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-The existing interfaces for getting network packages time stamped are:
-
-* SO_TIMESTAMP
- Generate time stamp for each incoming packet using the (not necessarily
- monotonous!) system time. Result is returned via recv_msg() in a
- control message as timeval (usec resolution).
-
-* SO_TIMESTAMPNS
- Same time stamping mechanism as SO_TIMESTAMP, but returns result as
- timespec (nsec resolution).
-
-* IP_MULTICAST_LOOP + SO_TIMESTAMP[NS]
- Only for multicasts: approximate send time stamp by receiving the looped
- packet and using its receive time stamp.
-
-The following interface complements the existing ones: receive time
-stamps can be generated and returned for arbitrary packets and much
-closer to the point where the packet is really sent. Time stamps can
-be generated in software (as before) or in hardware (if the hardware
-has such a feature).
-
-SO_TIMESTAMPING:
-
-Instructs the socket layer which kind of information is wanted. The
-parameter is an integer with some of the following bits set. Setting
-other bits is an error and doesn't change the current state.
-
-SOF_TIMESTAMPING_TX_HARDWARE: try to obtain send time stamp in hardware
-SOF_TIMESTAMPING_TX_SOFTWARE: if SOF_TIMESTAMPING_TX_HARDWARE is off or
- fails, then do it in software
-SOF_TIMESTAMPING_RX_HARDWARE: return the original, unmodified time stamp
- as generated by the hardware
-SOF_TIMESTAMPING_RX_SOFTWARE: if SOF_TIMESTAMPING_RX_HARDWARE is off or
- fails, then do it in software
-SOF_TIMESTAMPING_RAW_HARDWARE: return original raw hardware time stamp
-SOF_TIMESTAMPING_SYS_HARDWARE: return hardware time stamp transformed to
- the system time base
-SOF_TIMESTAMPING_SOFTWARE: return system time stamp generated in
- software
-
-SOF_TIMESTAMPING_TX/RX determine how time stamps are generated.
-SOF_TIMESTAMPING_RAW/SYS determine how they are reported in the
-following control message:
-
-struct scm_timestamping {
- struct timespec systime;
- struct timespec hwtimetrans;
- struct timespec hwtimeraw;
-};
-
-recvmsg() can be used to get this control message for regular incoming
-packets. For send time stamps the outgoing packet is looped back to
-the socket's error queue with the send time stamp(s) attached. It can
-be received with recvmsg(flags=MSG_ERRQUEUE). The call returns the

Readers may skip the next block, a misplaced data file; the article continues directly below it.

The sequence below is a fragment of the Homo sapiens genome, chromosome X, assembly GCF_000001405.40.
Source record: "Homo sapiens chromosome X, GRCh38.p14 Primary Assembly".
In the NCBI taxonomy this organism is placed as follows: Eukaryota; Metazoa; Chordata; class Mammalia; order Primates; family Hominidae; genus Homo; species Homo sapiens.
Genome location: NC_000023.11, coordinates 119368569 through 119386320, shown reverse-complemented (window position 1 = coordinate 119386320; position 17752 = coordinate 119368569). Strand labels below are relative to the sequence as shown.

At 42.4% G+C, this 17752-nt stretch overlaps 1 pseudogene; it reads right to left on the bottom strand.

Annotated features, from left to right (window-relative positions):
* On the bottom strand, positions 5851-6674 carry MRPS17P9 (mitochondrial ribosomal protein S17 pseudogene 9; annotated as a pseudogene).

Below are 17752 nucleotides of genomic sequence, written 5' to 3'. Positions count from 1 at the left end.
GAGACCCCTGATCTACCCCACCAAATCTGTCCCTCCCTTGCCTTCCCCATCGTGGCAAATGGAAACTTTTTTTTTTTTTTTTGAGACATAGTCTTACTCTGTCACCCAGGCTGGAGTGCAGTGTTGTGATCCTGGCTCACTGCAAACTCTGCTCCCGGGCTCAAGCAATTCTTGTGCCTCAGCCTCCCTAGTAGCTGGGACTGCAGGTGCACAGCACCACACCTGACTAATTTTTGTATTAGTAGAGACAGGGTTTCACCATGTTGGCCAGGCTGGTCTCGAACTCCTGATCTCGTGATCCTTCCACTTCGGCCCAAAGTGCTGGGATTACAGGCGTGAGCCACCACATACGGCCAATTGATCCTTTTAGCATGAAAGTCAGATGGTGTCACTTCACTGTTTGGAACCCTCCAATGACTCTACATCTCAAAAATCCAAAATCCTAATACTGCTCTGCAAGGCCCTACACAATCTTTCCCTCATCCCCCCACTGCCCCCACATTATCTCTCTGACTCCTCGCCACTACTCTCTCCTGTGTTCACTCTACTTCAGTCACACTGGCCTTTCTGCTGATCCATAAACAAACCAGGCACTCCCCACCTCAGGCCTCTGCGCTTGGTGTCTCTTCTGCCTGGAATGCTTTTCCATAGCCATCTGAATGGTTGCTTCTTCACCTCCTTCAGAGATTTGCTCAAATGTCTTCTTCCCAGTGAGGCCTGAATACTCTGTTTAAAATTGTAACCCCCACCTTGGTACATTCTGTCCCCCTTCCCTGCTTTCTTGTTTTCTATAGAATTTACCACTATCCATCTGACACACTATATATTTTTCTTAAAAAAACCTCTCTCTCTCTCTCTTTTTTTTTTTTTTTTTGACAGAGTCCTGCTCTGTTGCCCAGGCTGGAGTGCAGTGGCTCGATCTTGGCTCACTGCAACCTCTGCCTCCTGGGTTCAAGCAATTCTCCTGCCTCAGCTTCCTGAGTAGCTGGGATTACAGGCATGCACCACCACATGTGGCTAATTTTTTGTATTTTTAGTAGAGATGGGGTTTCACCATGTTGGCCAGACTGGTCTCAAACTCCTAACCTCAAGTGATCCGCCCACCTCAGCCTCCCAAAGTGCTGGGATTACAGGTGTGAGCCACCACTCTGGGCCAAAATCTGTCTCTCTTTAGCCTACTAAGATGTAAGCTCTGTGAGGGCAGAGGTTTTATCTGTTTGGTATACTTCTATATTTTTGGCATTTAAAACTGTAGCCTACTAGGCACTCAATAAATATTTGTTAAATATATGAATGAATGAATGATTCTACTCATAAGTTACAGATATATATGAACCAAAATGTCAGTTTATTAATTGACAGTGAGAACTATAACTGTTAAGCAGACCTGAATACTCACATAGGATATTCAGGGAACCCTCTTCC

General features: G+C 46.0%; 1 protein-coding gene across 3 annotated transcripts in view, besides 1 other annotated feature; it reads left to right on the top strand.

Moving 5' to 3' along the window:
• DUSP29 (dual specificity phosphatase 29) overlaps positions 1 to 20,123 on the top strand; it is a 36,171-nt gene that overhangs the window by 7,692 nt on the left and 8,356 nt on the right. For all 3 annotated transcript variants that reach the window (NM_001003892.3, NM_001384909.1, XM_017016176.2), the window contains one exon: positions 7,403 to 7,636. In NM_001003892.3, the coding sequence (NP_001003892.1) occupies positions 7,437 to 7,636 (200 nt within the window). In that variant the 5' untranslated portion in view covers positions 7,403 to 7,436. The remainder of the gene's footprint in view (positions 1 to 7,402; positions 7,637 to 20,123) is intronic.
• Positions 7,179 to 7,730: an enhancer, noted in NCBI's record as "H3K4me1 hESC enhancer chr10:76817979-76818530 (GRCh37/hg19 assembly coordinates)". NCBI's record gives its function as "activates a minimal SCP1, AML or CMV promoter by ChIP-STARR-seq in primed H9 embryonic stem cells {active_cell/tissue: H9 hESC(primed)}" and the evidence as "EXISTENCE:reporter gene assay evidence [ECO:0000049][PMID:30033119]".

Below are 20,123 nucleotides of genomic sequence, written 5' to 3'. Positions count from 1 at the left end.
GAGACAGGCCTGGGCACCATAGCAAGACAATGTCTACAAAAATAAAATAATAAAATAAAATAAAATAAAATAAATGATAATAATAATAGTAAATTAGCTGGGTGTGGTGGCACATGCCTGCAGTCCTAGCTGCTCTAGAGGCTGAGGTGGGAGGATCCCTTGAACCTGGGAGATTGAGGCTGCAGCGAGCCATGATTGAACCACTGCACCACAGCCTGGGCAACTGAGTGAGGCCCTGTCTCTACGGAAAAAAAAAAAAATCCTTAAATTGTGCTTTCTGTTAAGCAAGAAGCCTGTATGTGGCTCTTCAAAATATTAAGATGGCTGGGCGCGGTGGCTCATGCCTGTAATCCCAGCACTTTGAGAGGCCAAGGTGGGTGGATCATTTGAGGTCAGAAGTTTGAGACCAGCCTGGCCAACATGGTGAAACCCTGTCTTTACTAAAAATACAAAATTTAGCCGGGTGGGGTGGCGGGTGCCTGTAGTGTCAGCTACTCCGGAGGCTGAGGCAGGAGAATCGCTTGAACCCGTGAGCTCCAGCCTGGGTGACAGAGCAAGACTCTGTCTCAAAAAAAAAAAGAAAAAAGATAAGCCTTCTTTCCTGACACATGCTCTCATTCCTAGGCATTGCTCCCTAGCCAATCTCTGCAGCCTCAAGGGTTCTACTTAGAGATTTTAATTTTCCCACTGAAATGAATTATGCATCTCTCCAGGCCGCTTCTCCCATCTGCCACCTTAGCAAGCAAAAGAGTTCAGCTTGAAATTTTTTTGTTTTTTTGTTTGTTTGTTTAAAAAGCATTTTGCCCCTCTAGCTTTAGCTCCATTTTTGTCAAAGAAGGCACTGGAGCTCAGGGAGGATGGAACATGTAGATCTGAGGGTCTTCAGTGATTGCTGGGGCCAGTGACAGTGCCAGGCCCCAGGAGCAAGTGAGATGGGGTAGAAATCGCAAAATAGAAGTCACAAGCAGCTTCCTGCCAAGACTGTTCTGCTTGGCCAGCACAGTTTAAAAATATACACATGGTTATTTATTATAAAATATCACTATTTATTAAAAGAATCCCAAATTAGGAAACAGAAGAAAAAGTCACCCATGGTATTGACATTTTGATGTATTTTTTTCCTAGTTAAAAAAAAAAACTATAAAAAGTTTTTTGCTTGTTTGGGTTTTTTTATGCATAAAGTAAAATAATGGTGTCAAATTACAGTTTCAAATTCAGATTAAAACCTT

-original outgoing packet data including all headers preprended down to
-and including the link layer, the scm_timestamping control message and
-a sock_extended_err control message with ee_errno==ENOMSG and
-ee_origin==SO_EE_ORIGIN_TIMESTAMPING. A socket with such a pending
-bounced packet is ready for reading as far as select() is concerned.
-If the outgoing packet has to be fragmented, then only the first
-fragment is time stamped and returned to the sending socket.
-
-All three values correspond to the same event in time, but were
-generated in different ways. Each of these values may be empty (= all
-zero), in which case no such value was available. If the application
-is not interested in some of these values, they can be left blank to
-avoid the potential overhead of calculating them.
-
-systime is the value of the system time at that moment. This
-corresponds to the value also returned via SO_TIMESTAMP[NS]. If the
-time stamp was generated by hardware, then this field is
-empty. Otherwise it is filled in if SOF_TIMESTAMPING_SOFTWARE is
-set.
-
-hwtimeraw is the original hardware time stamp. Filled in if
-SOF_TIMESTAMPING_RAW_HARDWARE is set. No assumptions about its
-relation to system time should be made.
-
-hwtimetrans is the hardware time stamp transformed so that it
-corresponds as good as possible to system time. This correlation is
-not perfect; as a consequence, sorting packets received via different
-NICs by their hwtimetrans may differ from the order in which they were
-received. hwtimetrans may be non-monotonic even for the same NIC.
-Filled in if SOF_TIMESTAMPING_SYS_HARDWARE is set. Requires support
-by the network device and will be empty without that support.
-
-
-SIOCSHWTSTAMP:
-
-Hardware time stamping must also be initialized for each device driver
-that is expected to do hardware time stamping. The parameter is defined in
-/include/linux/net_tstamp.h as:
-
-struct hwtstamp_config {